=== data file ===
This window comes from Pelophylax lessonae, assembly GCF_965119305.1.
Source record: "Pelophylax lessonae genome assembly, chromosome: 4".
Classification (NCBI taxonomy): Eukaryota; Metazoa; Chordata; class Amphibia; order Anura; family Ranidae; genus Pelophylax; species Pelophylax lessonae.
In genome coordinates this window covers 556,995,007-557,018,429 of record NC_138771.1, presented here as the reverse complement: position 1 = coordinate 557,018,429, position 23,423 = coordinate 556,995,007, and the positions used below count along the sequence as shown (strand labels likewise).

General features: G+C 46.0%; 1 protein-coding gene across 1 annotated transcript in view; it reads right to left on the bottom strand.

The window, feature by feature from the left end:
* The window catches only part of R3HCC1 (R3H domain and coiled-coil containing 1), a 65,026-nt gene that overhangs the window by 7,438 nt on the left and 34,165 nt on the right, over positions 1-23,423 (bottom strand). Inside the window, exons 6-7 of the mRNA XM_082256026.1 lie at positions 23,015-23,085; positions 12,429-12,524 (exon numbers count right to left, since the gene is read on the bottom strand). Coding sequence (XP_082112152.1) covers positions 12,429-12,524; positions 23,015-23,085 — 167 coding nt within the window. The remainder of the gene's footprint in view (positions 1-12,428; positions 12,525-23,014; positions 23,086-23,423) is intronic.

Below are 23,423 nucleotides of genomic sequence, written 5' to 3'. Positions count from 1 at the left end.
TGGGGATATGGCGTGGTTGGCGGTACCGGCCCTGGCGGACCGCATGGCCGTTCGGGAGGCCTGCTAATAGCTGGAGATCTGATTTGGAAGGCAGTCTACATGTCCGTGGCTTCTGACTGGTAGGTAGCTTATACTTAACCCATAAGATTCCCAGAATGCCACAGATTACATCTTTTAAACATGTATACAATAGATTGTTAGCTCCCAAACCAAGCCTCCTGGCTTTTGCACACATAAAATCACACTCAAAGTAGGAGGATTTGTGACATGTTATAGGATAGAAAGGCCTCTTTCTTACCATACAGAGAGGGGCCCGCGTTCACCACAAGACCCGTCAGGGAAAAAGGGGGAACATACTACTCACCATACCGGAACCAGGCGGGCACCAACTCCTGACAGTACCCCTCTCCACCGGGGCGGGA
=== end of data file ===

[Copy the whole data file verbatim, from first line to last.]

This window comes from Pelophylax lessonae, assembly GCF_965119305.1.
Source record: "Pelophylax lessonae genome assembly, chromosome: 4".
Classification (NCBI taxonomy): Eukaryota; Metazoa; Chordata; class Amphibia; order Anura; family Ranidae; genus Pelophylax; species Pelophylax lessonae.
In genome coordinates this window covers 556,995,007-557,018,429 of record NC_138771.1, presented here as the reverse complement: position 1 = coordinate 557,018,429, position 23,423 = coordinate 556,995,007, and the positions used below count along the sequence as shown (strand labels likewise).

General features: G+C 46.0%; 1 protein-coding gene across 1 annotated transcript in view; it reads right to left on the bottom strand.

The window, feature by feature from the left end:
* The window catches only part of R3HCC1 (R3H domain and coiled-coil containing 1), a 65,026-nt gene that overhangs the window by 7,438 nt on the left and 34,165 nt on the right, over positions 1-23,423 (bottom strand). Inside the window, exons 6-7 of the mRNA XM_082256026.1 lie at positions 23,015-23,085; positions 12,429-12,524 (exon numbers count right to left, since the gene is read on the bottom strand). Coding sequence (XP_082112152.1) covers positions 12,429-12,524; positions 23,015-23,085 — 167 coding nt within the window. The remainder of the gene's footprint in view (positions 1-12,428; positions 12,525-23,014; positions 23,086-23,423) is intronic.

Below are 23,423 nucleotides of genomic sequence, written 5' to 3'. Positions count from 1 at the left end.
TGGGGATATGGCGTGGTTGGCGGTACCGGCCCTGGCGGACCGCATGGCCGTTCGGGAGGCCTGCTAATAGCTGGAGATCTGATTTGGAAGGCAGTCTACATGTCCGTGGCTTCTGACTGGTAGGTAGCTTATACTTAACCCATAAGATTCCCAGAATGCCACAGATTACATCTTTTAAACATGTATACAATAGATTGTTAGCTCCCAAACCAAGCCTCCTGGCTTTTGCACACATAAAATCACACTCAAAGTAGGAGGATTTGTGACATGTTATAGGATAGAAAGGCCTCTTTCTTACCATACAGAGAGGGGCCCGCGTTCACCACAAGACCCGTCAGGGAAAAAGGGGGAACATACTACTCACCATACCGGAACCAGGCGGGCACCAACTCCTGACAGTACCCCTCTCCACCGGGGCGGGA